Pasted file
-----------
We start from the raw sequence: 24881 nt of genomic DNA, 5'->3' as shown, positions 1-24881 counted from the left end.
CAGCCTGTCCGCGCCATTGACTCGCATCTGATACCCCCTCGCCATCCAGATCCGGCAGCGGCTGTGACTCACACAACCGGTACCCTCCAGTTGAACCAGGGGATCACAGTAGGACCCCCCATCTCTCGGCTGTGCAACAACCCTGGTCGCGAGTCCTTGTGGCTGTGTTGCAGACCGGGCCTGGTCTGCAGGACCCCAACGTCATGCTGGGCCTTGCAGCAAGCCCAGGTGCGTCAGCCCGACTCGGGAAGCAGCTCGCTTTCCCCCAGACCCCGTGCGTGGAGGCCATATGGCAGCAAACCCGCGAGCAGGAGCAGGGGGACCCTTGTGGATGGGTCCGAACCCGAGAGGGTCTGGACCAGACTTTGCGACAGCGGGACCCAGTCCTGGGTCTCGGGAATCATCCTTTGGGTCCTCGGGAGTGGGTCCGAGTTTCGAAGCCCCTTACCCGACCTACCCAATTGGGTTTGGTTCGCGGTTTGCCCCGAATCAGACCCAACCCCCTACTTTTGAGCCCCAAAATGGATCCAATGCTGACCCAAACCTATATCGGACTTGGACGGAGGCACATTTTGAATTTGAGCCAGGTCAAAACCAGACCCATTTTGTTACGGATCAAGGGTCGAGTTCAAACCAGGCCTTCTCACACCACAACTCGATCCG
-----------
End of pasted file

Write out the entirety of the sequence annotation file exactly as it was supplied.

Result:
We start from the raw sequence: 24881 nt of genomic DNA, 5'->3' as shown, positions 1-24881 counted from the left end.
CAGCCTGTCCGCGCCATTGACTCGCATCTGATACCCCCTCGCCATCCAGATCCGGCAGCGGCTGTGACTCACACAACCGGTACCCTCCAGTTGAACCAGGGGATCACAGTAGGACCCCCCATCTCTCGGCTGTGCAACAACCCTGGTCGCGAGTCCTTGTGGCTGTGTTGCAGACCGGGCCTGGTCTGCAGGACCCCAACGTCATGCTGGGCCTTGCAGCAAGCCCAGGTGCGTCAGCCCGACTCGGGAAGCAGCTCGCTTTCCCCCAGACCCCGTGCGTGGAGGCCATATGGCAGCAAACCCGCGAGCAGGAGCAGGGGGACCCTTGTGGATGGGTCCGAACCCGAGAGGGTCTGGACCAGACTTTGCGACAGCGGGACCCAGTCCTGGGTCTCGGGAATCATCCTTTGGGTCCTCGGGAGTGGGTCCGAGTTTCGAAGCCCCTTACCCGACCTACCCAATTGGGTTTGGTTCGCGGTTTGCCCCGAATCAGACCCAACCCCCTACTTTTGAGCCCCAAAATGGATCCAATGCTGACCCAAACCTATATCGGACTTGGACGGAGGCACATTTTGAATTTGAGCCAGGTCAAAACCAGACCCATTTTGTTACGGATCAAGGGTCGAGTTCAAACCAGGCCTTCTCACACCACAACTCGATCCG